For those reading this that choose to continue to instigate and torment rather than constructively debate or (heaven forbid) collaborate, before you press send on the next scathing email or spread another piece of misinformation, I hope you pause and think, “Is this the most productive way to make a difference or better yet, to contribute to the well-being of my community… or am I just steamed and looking for a punching bag?” Or further – is it possible to fully appreciate the diverse, basic needs that come from a wide range of household income, or even the influx of young families moving to Walden? It’s a complex, multifaceted issue – with a striking resemblance to the polarizing, tribal political environment we’re trapped in nationally.
Further, for anyone convinced that their own interpretation of what’s best for Walden is superior to those holding office, I encourage you to channel your energy into worthwhile acts of service that make this community a better place to live and enjoy, now and for generations to come.
And for my father when he reads this (who might not be pleased I inserted myself into the situation), I hope you know that I’m so proud of what you and the Board of Aldermen have done – and continue to do – for the community of Walden. I’m proud that you’ve patiently listened to, and considered, all sides of this critical decision. You’ve acted with integrity throughout the entire process, and remained courageously steadfast in the face of threats, lame intimidation tactics and a mirage of poorly-constructed (and some borderline unethical) distractions.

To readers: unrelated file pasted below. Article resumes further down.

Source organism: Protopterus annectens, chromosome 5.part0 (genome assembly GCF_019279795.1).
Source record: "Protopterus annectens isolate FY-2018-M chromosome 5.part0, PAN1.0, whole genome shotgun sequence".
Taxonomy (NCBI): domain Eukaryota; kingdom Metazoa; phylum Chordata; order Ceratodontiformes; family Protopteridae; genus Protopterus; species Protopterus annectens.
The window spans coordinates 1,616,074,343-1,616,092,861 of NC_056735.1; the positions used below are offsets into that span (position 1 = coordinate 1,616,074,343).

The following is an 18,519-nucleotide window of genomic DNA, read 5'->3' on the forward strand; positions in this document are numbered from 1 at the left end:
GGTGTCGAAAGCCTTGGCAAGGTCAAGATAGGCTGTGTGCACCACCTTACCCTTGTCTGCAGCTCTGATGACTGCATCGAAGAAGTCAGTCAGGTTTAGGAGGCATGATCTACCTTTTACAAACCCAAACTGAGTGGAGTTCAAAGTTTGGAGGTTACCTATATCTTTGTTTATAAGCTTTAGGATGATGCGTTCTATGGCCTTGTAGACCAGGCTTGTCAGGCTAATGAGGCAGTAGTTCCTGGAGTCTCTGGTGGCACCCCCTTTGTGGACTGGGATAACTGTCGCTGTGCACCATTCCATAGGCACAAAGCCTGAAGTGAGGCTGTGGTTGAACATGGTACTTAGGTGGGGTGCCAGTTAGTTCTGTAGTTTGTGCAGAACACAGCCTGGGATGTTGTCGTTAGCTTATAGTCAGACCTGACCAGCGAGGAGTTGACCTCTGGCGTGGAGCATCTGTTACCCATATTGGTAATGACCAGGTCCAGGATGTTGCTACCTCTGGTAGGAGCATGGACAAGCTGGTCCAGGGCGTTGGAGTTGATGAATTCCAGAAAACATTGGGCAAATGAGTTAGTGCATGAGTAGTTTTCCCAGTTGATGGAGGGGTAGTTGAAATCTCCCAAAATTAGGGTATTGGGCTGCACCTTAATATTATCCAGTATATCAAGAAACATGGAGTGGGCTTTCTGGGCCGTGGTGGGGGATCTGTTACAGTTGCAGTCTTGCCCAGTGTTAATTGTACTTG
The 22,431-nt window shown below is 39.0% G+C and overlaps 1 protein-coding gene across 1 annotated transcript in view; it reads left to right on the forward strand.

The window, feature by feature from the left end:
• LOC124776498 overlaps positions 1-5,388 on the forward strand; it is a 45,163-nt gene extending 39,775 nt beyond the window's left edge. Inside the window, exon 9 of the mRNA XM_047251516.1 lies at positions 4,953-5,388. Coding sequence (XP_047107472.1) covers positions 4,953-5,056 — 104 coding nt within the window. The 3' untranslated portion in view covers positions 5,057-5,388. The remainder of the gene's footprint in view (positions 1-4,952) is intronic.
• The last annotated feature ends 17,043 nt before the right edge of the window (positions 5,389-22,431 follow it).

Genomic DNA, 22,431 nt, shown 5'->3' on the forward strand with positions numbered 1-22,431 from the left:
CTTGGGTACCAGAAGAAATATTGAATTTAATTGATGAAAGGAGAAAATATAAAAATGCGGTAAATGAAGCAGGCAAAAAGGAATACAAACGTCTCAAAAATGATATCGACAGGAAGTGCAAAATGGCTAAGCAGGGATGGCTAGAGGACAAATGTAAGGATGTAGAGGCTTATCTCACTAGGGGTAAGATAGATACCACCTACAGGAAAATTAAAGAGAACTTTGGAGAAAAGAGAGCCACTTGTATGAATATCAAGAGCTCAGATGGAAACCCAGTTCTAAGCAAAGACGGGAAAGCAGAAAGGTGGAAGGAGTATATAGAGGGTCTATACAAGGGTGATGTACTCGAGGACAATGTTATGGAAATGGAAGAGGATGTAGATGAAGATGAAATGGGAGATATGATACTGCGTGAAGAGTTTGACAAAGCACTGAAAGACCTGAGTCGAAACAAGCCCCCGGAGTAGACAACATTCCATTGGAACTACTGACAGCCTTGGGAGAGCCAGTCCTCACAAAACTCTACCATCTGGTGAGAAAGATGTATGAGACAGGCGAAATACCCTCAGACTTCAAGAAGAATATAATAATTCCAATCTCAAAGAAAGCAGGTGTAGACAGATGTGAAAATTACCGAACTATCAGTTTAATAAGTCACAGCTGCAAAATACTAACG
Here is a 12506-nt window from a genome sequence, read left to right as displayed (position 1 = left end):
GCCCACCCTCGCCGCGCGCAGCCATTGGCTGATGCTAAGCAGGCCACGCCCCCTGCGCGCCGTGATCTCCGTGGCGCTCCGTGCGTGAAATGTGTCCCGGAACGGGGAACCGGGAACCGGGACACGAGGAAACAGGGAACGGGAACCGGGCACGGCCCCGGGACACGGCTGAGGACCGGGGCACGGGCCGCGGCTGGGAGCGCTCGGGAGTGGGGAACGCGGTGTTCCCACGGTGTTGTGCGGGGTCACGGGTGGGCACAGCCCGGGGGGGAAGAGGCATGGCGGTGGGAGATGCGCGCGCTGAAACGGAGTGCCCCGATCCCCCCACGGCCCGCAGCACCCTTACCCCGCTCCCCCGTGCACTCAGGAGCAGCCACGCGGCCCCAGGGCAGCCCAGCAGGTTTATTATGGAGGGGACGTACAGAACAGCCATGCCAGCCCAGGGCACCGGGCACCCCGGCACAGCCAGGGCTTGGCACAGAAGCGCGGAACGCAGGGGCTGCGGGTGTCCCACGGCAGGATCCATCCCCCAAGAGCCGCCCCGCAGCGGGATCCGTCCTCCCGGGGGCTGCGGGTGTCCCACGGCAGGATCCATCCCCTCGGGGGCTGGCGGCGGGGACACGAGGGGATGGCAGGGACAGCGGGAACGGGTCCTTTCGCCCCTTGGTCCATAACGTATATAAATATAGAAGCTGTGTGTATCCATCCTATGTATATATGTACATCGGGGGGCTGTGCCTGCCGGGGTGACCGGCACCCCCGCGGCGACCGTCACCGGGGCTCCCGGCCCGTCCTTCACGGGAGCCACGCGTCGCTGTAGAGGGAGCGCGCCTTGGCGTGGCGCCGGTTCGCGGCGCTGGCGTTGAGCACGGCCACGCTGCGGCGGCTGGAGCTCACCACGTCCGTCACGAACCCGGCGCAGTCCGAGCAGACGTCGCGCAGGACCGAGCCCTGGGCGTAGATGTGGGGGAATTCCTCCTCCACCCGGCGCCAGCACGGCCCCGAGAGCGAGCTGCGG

As this issue runs its course, and hopefully soon draws to a close, I challenge each of you – regardless of which side of the fence you’re on – to pour your effort into ensuring Walden continues to be an inclusive, thriving community for all of us – residents (both former and current), visitors or merely passersby.
Remember that story about Ellen and George W. Bush? In the coverage of this story, there were hundreds of negative, blistering tweets from Ellen viewers, but one stood out as particularly poignant: "Ellen and George Bush together makes me have faith in America again."
I, too, hope that those on each side of this debate come together to give me faith in Walden once again.
William Trohanis II
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The opinion piece by Mayor Trohanis’s son speaks of “the social contract…” When Mayor Trohanis and Alderperson McKenzie ran for office, made promises, and were elected, part of that “social contract” that they surely must have understood was that the sleepy little town of Walden is not at all well-suited for the type and scope of development that is being brought in.
These two “yes” voters are in violation of their implicit or express promises that they would represent their constituents faithfully and competently.
20 year resident of Walden
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William Trohanis II- Thank you for bringing the proper perspective to this situation in your well written opinion.
Mr. Deere- Reasonable people can disagree in a fair and professional manner. Reasonable points can be made for the development and against the development. When an individual does not agree with your position does not mean that they are necessarily wrong. In this case, I believe the majority of Walden residents think the positives outweigh the negatives for this development.
To “yes” voters- Thank you for representing the Walden constituents faithfully and competently.
30 year resident of Walden